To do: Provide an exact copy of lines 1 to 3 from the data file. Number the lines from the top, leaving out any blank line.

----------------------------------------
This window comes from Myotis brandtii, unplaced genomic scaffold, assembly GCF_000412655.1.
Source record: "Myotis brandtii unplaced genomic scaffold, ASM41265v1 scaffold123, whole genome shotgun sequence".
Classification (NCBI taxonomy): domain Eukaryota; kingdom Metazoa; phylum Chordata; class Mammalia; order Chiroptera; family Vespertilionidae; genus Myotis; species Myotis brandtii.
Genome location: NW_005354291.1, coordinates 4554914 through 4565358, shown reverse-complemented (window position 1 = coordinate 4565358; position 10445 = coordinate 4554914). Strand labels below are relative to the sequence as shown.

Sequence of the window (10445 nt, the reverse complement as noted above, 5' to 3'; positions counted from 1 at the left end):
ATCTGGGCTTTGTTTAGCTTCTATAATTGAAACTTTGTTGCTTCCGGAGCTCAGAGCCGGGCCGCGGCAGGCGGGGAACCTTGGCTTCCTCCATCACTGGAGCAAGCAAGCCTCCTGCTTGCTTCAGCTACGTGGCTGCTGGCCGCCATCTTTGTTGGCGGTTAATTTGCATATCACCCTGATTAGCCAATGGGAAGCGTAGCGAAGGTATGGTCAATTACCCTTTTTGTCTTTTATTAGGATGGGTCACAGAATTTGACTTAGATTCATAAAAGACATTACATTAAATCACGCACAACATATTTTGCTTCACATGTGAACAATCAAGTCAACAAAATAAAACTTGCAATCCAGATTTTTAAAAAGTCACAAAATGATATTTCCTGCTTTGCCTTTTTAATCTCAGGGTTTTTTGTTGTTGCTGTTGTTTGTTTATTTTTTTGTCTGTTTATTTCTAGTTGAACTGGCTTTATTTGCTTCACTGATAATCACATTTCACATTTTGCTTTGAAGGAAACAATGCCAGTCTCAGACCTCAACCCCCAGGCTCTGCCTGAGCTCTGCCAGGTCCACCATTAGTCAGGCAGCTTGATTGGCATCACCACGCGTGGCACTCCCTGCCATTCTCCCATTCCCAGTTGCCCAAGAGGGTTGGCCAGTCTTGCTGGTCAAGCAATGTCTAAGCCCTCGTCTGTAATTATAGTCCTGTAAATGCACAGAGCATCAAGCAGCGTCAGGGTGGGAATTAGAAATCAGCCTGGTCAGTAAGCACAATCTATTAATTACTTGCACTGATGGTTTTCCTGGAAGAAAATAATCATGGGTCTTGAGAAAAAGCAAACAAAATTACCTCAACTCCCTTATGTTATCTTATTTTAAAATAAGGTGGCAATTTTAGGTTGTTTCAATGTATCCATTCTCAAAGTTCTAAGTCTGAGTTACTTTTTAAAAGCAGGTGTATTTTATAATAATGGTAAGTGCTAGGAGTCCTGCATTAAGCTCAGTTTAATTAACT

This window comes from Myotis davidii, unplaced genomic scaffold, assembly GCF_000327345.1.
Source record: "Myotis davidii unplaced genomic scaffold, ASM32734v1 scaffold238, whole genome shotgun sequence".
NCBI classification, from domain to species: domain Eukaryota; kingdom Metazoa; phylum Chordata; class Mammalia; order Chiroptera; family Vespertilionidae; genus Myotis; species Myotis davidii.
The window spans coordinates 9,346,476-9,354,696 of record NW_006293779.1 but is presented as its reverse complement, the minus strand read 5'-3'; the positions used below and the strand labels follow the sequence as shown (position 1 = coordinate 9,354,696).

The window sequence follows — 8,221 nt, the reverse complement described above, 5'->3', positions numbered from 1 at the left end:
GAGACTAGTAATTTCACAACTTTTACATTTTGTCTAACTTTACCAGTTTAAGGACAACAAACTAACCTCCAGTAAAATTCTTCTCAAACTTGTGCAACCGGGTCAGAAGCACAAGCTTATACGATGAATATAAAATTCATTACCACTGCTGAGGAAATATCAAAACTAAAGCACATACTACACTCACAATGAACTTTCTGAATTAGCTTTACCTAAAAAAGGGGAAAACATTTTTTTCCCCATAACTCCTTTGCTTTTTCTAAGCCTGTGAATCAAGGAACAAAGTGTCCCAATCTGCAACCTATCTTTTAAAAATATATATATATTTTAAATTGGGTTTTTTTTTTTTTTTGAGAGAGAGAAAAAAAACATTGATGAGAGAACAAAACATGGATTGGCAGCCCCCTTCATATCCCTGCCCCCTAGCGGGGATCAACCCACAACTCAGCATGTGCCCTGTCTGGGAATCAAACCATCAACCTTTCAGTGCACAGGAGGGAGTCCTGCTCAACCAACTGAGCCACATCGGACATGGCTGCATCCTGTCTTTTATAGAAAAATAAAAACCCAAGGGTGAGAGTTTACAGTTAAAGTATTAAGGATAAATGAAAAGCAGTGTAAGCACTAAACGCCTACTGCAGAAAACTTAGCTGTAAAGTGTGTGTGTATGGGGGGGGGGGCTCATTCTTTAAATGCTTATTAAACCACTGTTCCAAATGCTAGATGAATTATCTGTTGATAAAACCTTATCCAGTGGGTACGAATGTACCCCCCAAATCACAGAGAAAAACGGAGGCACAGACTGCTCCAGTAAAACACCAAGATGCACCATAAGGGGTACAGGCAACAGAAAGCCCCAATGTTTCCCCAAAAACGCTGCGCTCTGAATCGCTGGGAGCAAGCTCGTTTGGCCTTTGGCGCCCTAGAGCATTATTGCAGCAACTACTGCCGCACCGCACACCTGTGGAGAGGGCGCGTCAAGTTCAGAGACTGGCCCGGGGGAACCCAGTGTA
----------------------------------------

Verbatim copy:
This window comes from Myotis brandtii, unplaced genomic scaffold, assembly GCF_000412655.1.
Source record: "Myotis brandtii unplaced genomic scaffold, ASM41265v1 scaffold123, whole genome shotgun sequence".
Classification (NCBI taxonomy): domain Eukaryota; kingdom Metazoa; phylum Chordata; class Mammalia; order Chiroptera; family Vespertilionidae; genus Myotis; species Myotis brandtii.